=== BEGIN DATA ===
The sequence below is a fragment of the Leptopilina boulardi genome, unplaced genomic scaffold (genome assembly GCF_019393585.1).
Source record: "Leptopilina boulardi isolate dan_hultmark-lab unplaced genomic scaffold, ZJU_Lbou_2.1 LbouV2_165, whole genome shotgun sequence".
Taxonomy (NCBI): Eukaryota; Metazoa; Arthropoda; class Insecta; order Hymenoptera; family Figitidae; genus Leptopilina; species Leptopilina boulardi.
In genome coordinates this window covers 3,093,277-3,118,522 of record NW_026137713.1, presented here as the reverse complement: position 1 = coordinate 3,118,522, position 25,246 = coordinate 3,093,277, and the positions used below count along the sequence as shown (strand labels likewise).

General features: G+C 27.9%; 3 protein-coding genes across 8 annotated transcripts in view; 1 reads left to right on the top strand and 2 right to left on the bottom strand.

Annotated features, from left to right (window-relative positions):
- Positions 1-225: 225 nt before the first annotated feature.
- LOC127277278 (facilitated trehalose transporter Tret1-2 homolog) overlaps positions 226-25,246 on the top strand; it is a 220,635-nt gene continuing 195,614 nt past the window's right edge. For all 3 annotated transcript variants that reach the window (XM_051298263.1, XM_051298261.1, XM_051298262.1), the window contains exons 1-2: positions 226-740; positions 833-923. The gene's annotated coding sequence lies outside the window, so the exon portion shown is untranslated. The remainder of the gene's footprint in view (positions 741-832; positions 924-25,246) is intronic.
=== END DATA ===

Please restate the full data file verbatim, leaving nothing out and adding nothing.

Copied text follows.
The sequence below is a fragment of the Leptopilina boulardi genome, unplaced genomic scaffold (genome assembly GCF_019393585.1).
Source record: "Leptopilina boulardi isolate dan_hultmark-lab unplaced genomic scaffold, ZJU_Lbou_2.1 LbouV2_165, whole genome shotgun sequence".
Taxonomy (NCBI): Eukaryota; Metazoa; Arthropoda; class Insecta; order Hymenoptera; family Figitidae; genus Leptopilina; species Leptopilina boulardi.
In genome coordinates this window covers 3,093,277-3,118,522 of record NW_026137713.1, presented here as the reverse complement: position 1 = coordinate 3,118,522, position 25,246 = coordinate 3,093,277, and the positions used below count along the sequence as shown (strand labels likewise).

General features: G+C 27.9%; 3 protein-coding genes across 8 annotated transcripts in view; 1 reads left to right on the top strand and 2 right to left on the bottom strand.

Annotated features, from left to right (window-relative positions):
- Positions 1-225: 225 nt before the first annotated feature.
- LOC127277278 (facilitated trehalose transporter Tret1-2 homolog) overlaps positions 226-25,246 on the top strand; it is a 220,635-nt gene continuing 195,614 nt past the window's right edge. For all 3 annotated transcript variants that reach the window (XM_051298263.1, XM_051298261.1, XM_051298262.1), the window contains exons 1-2: positions 226-740; positions 833-923. The gene's annotated coding sequence lies outside the window, so the exon portion shown is untranslated. The remainder of the gene's footprint in view (positions 741-832; positions 924-25,246) is intronic.